With Jimmy Fallon as the new host of “The Tonight Show”, Fallon fanatics have spent their evenings watching every episode. People such as Lady Gaga, Jerry Seinfeld, Will Smith, and Olympic gold medalist, Jamie Anderson, have made appearances on the show since the opening night, which took place on February 17, 2014. Fallon has wooed his audience with his infamous “Thank You” notes as well as his Hashtag clips.
“The operation is now over,” Kenyan President Uhuru Kenyatta said in a televised address on Tuesday, September 24. The operation was a response to an attack a few days earlier on the Westgate centre shopping mall in Nairobi by Somali Islamist militant group al Shabaab. "We have ashamed and defeated our attackers."
Picture this—it’s a nice Sunday night. You’re playing a game of Monopoly with your brother. You’ve played the game together many times before and you often manage to keep it civil. Sometime he wins and sometimes you win. That’s just part of the game. Today, however, things are a bit peculiar. Your brother wants to alter the current rules of how the game is played, and he won’t take no for an answer. With neither side willing to concede, there is but one option—a Monopoly shutdown.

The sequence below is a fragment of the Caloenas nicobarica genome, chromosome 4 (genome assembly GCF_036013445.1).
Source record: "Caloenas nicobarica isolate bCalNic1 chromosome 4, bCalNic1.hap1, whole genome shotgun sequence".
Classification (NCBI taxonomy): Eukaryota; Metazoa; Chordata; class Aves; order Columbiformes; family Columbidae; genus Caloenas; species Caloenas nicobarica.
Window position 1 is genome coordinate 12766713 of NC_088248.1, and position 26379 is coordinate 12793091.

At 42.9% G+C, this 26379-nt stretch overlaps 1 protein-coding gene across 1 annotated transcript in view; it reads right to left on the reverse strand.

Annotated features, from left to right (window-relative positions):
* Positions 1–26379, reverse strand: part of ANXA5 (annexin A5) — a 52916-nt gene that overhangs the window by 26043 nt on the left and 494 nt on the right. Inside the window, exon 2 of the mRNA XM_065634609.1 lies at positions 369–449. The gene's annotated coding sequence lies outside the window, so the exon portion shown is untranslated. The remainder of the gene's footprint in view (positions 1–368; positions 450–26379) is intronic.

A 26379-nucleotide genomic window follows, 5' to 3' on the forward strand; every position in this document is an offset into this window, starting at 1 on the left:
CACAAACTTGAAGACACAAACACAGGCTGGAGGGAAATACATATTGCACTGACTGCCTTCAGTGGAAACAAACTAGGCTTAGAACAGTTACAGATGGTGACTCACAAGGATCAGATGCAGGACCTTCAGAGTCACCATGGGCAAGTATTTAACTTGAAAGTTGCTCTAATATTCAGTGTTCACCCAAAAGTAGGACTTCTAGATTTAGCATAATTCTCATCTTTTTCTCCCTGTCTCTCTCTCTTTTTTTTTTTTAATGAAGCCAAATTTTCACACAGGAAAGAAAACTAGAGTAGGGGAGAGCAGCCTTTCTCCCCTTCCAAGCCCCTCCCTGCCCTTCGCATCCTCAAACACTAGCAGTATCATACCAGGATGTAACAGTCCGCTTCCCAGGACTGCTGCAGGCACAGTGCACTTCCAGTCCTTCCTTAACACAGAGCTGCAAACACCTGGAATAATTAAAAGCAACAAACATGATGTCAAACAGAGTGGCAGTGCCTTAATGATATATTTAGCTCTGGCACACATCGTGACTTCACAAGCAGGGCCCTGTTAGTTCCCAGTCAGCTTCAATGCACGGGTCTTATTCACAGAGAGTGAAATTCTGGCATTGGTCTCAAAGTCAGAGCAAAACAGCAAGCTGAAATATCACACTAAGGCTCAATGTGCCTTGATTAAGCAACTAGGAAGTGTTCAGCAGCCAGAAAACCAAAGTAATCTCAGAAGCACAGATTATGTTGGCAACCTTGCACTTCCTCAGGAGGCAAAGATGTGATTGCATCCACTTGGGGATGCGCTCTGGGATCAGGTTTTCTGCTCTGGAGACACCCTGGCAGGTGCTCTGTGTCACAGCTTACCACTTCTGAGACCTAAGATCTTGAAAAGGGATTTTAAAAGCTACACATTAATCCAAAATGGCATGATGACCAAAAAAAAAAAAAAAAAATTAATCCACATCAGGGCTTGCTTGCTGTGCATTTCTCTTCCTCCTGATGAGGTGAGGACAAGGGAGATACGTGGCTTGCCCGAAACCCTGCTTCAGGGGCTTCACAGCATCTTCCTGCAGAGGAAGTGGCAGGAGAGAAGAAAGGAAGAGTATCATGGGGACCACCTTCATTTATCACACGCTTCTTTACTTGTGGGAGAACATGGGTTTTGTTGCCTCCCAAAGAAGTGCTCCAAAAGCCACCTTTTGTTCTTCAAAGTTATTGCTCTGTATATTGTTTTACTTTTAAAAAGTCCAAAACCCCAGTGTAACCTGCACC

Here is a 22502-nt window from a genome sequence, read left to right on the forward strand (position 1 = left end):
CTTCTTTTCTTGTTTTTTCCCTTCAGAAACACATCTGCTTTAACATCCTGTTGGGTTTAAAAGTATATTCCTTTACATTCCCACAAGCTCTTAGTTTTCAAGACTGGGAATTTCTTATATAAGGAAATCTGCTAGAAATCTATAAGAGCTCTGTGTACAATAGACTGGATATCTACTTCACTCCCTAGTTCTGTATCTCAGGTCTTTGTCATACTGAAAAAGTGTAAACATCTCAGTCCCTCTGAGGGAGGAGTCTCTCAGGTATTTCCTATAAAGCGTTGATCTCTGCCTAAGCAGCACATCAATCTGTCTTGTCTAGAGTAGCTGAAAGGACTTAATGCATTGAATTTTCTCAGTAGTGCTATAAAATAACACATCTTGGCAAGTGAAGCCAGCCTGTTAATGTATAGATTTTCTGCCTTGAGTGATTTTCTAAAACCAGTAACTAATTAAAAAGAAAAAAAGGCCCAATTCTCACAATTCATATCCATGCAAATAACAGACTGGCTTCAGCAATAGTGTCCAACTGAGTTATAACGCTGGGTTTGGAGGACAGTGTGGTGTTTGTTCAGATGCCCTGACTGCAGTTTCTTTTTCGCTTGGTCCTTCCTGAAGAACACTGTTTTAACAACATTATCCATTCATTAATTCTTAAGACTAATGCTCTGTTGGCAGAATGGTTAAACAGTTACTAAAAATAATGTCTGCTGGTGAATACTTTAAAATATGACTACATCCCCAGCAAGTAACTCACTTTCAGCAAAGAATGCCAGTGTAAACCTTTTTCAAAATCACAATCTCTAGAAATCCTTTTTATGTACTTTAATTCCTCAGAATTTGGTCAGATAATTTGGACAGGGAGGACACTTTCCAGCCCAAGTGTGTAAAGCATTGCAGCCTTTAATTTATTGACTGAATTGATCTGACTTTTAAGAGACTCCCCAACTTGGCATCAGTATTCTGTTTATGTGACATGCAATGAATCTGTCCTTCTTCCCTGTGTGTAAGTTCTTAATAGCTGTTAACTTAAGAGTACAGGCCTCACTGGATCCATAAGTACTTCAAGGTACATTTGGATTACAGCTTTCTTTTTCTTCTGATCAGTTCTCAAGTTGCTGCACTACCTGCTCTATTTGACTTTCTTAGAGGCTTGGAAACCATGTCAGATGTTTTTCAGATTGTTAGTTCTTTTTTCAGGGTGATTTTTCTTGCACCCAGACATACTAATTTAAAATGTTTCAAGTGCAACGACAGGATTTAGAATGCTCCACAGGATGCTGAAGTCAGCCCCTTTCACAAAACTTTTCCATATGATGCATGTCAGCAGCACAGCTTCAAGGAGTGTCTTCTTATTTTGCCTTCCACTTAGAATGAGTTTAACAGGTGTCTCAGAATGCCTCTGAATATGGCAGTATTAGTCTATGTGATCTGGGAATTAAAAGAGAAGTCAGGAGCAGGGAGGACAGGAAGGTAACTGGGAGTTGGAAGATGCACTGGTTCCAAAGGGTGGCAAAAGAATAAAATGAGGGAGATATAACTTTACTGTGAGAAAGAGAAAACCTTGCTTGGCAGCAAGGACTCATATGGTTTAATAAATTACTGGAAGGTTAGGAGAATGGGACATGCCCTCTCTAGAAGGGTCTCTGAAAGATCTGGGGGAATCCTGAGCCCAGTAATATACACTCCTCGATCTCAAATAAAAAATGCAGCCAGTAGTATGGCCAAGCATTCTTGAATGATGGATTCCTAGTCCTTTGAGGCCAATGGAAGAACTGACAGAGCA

Imagine everything you’ve ever sent to anyone: your phone calls, texts, emails. Think about the places that you have been with your cell phone. Those were meant to be personal and private. That’s how you probably want them to stay. But recent events have made Americans question how confidential this kind of communication really is. Much of this suspicion is due to the work of the National Security Agency (NSA). The NSA’s mission is, “Defending our nation. Securing the future.” But the NSA is beginning to see a lot of negative reactions to their continuing activities. Many people see these activities as offenses of the fourth amendment rather than ways to enhance security. But to others, it makes them feel a lot less secure.